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Boxing’s future at stake

When Floyd Mayweather Jr. and Manny Pacquiao enter the ring on Saturday the stakes could not be higher, even for a bout already labeled the “Fight of the Century.”

TICKETS to the weigh-in event of the Manny Pacquiao-Floyd Mayweather fight are already sold out. (Nick Giongco)
The richest prize fight of all-time will give each fighter a multi-million-dollar payday and smash pay-per-view numbers while eye-popping ticket prices, out of reach for all but the rich and famous, will see the 16,800-seat MGM Grand Garden Arena rival the Super Bowl in gate receipts.

There is a garish championship belt embossed with 3,000 emeralds on the line along with the mythical title of world’s best pound-for-pound fighter but more significantly it is a bout that could cement a boxing legacy and a fight on which the future of the sport could hang.

Five-plus years in the making, all the hype and elements are in place to elevate the welterweight showdown into one of those memorable watershed sporting moments.

Or it could be a flop, providing another blow for a sport that is just starting to lift itself back off the canvas.

“This fight has been talked about for so long the anticipation now people are really looking forward to it and willing to pay any price to watch it,” Oscar De La Hoya, one of the few boxers to fight Mayweather and Pacquiao, told Reuters.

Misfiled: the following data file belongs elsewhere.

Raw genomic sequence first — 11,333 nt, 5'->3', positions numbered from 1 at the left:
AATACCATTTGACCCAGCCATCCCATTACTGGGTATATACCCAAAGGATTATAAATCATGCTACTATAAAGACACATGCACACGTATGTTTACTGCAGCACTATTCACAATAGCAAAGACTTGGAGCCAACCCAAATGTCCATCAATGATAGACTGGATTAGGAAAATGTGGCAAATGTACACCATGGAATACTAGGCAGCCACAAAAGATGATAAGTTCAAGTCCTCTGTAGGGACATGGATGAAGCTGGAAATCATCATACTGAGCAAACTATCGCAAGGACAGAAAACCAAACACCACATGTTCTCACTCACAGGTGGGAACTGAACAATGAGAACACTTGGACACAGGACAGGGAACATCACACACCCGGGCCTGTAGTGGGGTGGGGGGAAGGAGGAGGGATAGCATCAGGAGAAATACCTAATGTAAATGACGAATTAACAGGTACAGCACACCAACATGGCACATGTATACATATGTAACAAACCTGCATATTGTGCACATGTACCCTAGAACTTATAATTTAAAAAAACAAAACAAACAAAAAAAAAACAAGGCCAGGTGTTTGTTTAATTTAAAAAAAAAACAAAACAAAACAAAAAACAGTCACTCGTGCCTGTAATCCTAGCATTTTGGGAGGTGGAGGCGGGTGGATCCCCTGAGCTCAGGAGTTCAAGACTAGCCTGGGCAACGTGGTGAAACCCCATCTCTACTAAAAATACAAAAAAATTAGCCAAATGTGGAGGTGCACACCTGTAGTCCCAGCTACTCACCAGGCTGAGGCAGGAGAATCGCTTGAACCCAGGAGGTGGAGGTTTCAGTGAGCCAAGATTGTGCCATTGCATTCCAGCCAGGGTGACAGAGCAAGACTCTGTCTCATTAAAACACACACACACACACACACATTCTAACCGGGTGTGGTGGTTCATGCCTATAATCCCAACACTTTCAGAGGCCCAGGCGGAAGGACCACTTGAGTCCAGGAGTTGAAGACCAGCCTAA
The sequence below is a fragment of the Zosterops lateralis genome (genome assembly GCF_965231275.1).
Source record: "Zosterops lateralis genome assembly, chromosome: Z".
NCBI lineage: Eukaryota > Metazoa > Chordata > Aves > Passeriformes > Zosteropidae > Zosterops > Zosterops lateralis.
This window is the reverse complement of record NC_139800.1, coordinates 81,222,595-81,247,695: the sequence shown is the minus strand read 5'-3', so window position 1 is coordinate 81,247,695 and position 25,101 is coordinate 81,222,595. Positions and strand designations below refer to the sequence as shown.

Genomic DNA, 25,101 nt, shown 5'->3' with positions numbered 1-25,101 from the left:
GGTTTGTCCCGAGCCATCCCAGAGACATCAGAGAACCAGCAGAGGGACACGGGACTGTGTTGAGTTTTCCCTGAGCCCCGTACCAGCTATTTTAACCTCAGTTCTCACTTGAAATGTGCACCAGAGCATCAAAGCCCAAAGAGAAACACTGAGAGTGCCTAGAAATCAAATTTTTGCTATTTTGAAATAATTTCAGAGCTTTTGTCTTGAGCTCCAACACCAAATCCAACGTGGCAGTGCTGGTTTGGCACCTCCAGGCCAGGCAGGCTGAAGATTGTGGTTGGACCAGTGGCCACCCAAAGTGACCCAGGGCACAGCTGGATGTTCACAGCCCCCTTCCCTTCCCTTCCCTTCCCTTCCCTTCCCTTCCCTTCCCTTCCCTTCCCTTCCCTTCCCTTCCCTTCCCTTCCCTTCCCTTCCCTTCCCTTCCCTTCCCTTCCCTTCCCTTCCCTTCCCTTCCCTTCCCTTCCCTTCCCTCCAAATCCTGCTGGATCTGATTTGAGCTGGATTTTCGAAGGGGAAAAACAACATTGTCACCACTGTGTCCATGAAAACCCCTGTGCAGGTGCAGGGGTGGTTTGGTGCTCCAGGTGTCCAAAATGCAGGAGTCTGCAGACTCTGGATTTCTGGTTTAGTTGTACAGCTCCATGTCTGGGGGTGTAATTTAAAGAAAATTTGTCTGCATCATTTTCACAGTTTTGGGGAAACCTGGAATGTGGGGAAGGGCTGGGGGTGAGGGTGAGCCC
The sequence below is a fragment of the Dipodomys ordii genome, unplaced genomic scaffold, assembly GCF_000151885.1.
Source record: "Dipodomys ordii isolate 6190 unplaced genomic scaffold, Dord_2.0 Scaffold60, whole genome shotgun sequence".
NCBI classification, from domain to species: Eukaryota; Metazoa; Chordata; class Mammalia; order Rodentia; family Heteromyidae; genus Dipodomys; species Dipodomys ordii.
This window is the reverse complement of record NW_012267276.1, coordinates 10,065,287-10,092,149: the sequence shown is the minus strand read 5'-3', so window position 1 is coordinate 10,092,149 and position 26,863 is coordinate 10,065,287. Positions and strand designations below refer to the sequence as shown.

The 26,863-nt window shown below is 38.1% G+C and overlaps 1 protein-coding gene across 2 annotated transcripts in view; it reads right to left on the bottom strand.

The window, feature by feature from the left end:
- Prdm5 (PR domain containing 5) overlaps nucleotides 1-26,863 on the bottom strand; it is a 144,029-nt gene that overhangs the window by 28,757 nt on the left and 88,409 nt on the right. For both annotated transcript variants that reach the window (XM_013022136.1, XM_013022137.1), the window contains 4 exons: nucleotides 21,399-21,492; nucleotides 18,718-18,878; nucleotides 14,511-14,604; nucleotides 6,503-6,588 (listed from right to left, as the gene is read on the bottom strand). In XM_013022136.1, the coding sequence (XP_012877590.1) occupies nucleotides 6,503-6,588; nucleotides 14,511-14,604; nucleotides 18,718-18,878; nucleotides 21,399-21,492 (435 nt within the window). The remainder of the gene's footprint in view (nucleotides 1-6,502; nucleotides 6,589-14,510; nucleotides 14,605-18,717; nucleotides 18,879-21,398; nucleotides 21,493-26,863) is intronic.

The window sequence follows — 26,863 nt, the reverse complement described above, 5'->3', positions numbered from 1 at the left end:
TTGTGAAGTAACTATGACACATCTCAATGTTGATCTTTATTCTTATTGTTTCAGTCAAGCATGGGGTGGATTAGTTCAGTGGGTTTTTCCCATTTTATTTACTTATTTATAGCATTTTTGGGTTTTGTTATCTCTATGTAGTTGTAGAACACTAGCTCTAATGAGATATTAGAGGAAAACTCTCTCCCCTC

“It this fight is dull, if it’s a dud then that can really affect the overall game but if it is an exciting fight, a fight people want to see again, it can take boxing to new heights.”

With tickets on the resale market commanding over $100,000 for ringside seats and close to 3 million people expected to pay $100 on pay-per-view, the undefeated Mayweather (47-0) and Filipino southpaw (57-5-2) will be expected to produce a spectacle worthy of such princely price tags.

The fight will be a classic matchup of boxing styles.

Considered one of the best defensive fighters of all-time, Mayweather is crafty with a superior ring intelligence that has allowed him to survive nearly two decades in the ring by avoiding danger.

In contrast, Pacquiao brings an all-out attacking style to the showdown, a hard puncher capable of landing a knockout shot that could hand Mayweather his first professional defeat.

While the fight is the most anticipated in decades, for most boxing experts it comes a half-decade too late with both fighters past their prime.

The 38-year-old American may not be as slick or fast as he was while there are questions about Pacquiao’s power, the 36-year-old having not scored a knockout win since 2009 when he floored Briton Ricky Hatton in the second round.

“The ingredients are there and it is only because of Pacquiao,” said De La Hoya, who lost to both men. “We know what Mayweather is going to do, we’ve been there, we’ve done that but the one person who can make this fight an exciting one is Pacquiao.” (Reuters)